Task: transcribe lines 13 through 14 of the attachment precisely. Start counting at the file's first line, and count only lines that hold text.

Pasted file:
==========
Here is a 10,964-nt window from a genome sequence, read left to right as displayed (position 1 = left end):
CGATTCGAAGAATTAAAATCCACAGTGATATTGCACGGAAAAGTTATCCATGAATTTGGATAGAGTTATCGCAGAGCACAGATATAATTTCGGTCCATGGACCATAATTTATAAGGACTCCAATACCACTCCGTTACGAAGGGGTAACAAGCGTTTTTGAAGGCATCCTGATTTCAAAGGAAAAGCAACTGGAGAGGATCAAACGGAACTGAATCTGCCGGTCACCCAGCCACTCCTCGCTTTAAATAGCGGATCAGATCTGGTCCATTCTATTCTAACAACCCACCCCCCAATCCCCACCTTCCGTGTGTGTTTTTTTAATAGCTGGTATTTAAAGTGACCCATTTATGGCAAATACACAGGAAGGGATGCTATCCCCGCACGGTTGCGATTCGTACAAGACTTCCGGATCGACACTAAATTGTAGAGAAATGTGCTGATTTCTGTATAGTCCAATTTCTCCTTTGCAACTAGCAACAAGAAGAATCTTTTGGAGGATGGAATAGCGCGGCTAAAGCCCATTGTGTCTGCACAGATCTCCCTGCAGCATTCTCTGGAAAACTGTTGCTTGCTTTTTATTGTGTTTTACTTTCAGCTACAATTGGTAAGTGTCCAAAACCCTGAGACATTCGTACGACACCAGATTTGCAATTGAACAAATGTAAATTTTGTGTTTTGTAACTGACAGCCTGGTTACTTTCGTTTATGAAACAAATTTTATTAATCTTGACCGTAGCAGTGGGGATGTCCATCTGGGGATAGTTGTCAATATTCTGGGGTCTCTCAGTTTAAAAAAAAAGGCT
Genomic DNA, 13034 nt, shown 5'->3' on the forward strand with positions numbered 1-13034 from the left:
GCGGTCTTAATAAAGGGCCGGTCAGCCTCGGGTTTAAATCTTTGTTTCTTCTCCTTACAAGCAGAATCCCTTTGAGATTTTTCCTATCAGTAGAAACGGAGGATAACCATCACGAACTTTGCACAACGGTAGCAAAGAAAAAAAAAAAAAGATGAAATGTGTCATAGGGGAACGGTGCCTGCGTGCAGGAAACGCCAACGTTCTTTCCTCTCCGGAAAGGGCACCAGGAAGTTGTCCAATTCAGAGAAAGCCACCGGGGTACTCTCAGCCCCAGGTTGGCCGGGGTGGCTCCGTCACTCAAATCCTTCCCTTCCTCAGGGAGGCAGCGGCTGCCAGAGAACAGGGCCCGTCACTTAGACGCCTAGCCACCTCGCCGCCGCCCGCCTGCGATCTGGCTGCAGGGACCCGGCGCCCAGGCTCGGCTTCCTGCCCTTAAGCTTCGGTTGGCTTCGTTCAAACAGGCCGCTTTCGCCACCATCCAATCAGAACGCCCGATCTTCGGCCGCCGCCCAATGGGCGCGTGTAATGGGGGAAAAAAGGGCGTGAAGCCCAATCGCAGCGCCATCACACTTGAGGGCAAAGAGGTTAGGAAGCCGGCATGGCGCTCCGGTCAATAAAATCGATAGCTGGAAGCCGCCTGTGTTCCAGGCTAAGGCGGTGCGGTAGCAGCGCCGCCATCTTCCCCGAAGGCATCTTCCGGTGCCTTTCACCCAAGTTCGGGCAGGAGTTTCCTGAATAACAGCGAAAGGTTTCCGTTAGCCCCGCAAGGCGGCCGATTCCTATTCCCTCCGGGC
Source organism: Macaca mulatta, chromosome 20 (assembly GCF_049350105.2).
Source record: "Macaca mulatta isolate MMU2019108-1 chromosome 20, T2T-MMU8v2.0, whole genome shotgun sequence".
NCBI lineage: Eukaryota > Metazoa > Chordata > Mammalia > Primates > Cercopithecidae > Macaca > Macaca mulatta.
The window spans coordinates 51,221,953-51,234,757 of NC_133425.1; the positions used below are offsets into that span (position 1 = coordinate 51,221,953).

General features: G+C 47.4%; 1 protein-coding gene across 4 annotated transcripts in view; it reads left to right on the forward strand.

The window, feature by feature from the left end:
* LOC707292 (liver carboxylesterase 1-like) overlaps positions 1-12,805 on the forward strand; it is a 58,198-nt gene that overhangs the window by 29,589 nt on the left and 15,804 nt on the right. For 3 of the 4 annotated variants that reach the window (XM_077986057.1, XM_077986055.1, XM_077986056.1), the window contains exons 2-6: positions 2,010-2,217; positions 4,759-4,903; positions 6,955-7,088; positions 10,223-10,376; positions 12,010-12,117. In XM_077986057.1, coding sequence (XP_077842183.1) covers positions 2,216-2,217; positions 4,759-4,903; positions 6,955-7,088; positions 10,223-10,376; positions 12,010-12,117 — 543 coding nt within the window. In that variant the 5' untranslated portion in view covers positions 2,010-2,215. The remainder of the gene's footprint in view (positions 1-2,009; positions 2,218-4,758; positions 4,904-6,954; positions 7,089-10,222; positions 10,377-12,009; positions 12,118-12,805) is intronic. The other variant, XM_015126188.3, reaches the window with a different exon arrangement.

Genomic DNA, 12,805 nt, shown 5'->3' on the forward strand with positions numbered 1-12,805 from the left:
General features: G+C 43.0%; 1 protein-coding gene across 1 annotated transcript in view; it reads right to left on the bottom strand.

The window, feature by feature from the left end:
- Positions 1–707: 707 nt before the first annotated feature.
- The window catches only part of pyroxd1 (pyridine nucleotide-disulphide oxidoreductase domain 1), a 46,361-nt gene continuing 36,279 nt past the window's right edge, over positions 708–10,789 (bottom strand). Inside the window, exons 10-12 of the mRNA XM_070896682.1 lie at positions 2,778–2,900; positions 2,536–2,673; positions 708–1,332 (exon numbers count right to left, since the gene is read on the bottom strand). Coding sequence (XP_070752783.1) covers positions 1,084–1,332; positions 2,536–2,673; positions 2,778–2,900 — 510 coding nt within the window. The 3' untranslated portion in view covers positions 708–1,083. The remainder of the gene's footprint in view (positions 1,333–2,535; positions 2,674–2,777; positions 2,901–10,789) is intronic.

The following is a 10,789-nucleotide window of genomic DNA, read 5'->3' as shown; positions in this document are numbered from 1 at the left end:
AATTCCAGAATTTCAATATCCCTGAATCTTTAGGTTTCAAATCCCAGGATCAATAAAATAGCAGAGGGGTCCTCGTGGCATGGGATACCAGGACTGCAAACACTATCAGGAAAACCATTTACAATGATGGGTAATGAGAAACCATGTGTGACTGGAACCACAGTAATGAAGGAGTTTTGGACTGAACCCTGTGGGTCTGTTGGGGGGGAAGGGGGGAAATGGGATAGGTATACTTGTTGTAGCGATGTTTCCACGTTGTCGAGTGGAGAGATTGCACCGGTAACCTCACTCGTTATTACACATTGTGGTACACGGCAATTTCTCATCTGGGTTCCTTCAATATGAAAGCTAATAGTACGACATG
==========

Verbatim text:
General features: G+C 43.0%; 1 protein-coding gene across 1 annotated transcript in view; it reads right to left on the bottom strand.

The window, feature by feature from the left end: